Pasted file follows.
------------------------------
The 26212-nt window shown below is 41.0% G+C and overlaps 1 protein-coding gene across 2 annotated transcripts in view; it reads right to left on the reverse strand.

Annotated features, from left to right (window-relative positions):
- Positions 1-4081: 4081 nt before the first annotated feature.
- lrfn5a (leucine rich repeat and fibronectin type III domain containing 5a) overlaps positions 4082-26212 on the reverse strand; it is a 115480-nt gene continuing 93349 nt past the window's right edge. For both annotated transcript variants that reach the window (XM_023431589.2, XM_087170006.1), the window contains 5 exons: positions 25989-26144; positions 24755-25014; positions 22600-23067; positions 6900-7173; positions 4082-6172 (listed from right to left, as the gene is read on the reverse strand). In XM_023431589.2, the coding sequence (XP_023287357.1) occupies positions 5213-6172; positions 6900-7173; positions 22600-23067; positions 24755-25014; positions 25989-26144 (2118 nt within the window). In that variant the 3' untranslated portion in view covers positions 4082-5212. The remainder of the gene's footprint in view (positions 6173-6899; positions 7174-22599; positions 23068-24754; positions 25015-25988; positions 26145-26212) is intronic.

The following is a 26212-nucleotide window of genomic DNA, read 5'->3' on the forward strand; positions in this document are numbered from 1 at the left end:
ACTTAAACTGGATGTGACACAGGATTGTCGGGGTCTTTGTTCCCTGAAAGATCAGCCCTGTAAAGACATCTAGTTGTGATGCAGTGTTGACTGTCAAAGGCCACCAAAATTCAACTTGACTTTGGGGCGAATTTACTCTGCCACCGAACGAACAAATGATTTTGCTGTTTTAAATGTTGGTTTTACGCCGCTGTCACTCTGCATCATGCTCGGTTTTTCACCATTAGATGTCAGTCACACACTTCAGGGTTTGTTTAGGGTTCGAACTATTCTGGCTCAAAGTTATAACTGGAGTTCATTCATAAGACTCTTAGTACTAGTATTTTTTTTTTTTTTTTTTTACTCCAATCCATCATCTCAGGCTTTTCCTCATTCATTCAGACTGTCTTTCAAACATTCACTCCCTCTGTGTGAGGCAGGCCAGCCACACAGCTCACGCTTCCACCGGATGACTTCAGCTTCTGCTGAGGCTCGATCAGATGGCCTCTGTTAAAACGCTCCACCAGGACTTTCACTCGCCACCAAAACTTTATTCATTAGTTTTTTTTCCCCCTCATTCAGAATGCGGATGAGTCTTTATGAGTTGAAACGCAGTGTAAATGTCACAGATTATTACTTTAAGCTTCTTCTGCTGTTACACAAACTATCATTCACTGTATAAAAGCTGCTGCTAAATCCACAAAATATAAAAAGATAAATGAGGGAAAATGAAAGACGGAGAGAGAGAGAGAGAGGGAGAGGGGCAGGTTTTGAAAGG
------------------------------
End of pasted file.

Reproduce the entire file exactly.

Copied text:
The 26212-nt window shown below is 41.0% G+C and overlaps 1 protein-coding gene across 2 annotated transcripts in view; it reads right to left on the reverse strand.

Annotated features, from left to right (window-relative positions):
- Positions 1-4081: 4081 nt before the first annotated feature.
- lrfn5a (leucine rich repeat and fibronectin type III domain containing 5a) overlaps positions 4082-26212 on the reverse strand; it is a 115480-nt gene continuing 93349 nt past the window's right edge. For both annotated transcript variants that reach the window (XM_023431589.2, XM_087170006.1), the window contains 5 exons: positions 25989-26144; positions 24755-25014; positions 22600-23067; positions 6900-7173; positions 4082-6172 (listed from right to left, as the gene is read on the reverse strand). In XM_023431589.2, the coding sequence (XP_023287357.1) occupies positions 5213-6172; positions 6900-7173; positions 22600-23067; positions 24755-25014; positions 25989-26144 (2118 nt within the window). In that variant the 3' untranslated portion in view covers positions 4082-5212. The remainder of the gene's footprint in view (positions 6173-6899; positions 7174-22599; positions 23068-24754; positions 25015-25988; positions 26145-26212) is intronic.

The following is a 26212-nucleotide window of genomic DNA, read 5'->3' on the forward strand; positions in this document are numbered from 1 at the left end:
ACTTAAACTGGATGTGACACAGGATTGTCGGGGTCTTTGTTCCCTGAAAGATCAGCCCTGTAAAGACATCTAGTTGTGATGCAGTGTTGACTGTCAAAGGCCACCAAAATTCAACTTGACTTTGGGGCGAATTTACTCTGCCACCGAACGAACAAATGATTTTGCTGTTTTAAATGTTGGTTTTACGCCGCTGTCACTCTGCATCATGCTCGGTTTTTCACCATTAGATGTCAGTCACACACTTCAGGGTTTGTTTAGGGTTCGAACTATTCTGGCTCAAAGTTATAACTGGAGTTCATTCATAAGACTCTTAGTACTAGTATTTTTTTTTTTTTTTTTTTACTCCAATCCATCATCTCAGGCTTTTCCTCATTCATTCAGACTGTCTTTCAAACATTCACTCCCTCTGTGTGAGGCAGGCCAGCCACACAGCTCACGCTTCCACCGGATGACTTCAGCTTCTGCTGAGGCTCGATCAGATGGCCTCTGTTAAAACGCTCCACCAGGACTTTCACTCGCCACCAAAACTTTATTCATTAGTTTTTTTTCCCCCTCATTCAGAATGCGGATGAGTCTTTATGAGTTGAAACGCAGTGTAAATGTCACAGATTATTACTTTAAGCTTCTTCTGCTGTTACACAAACTATCATTCACTGTATAAAAGCTGCTGCTAAATCCACAAAATATAAAAAGATAAATGAGGGAAAATGAAAGACGGAGAGAGAGAGAGAGAGGGAGAGGGGCAGGTTTTGAAAGG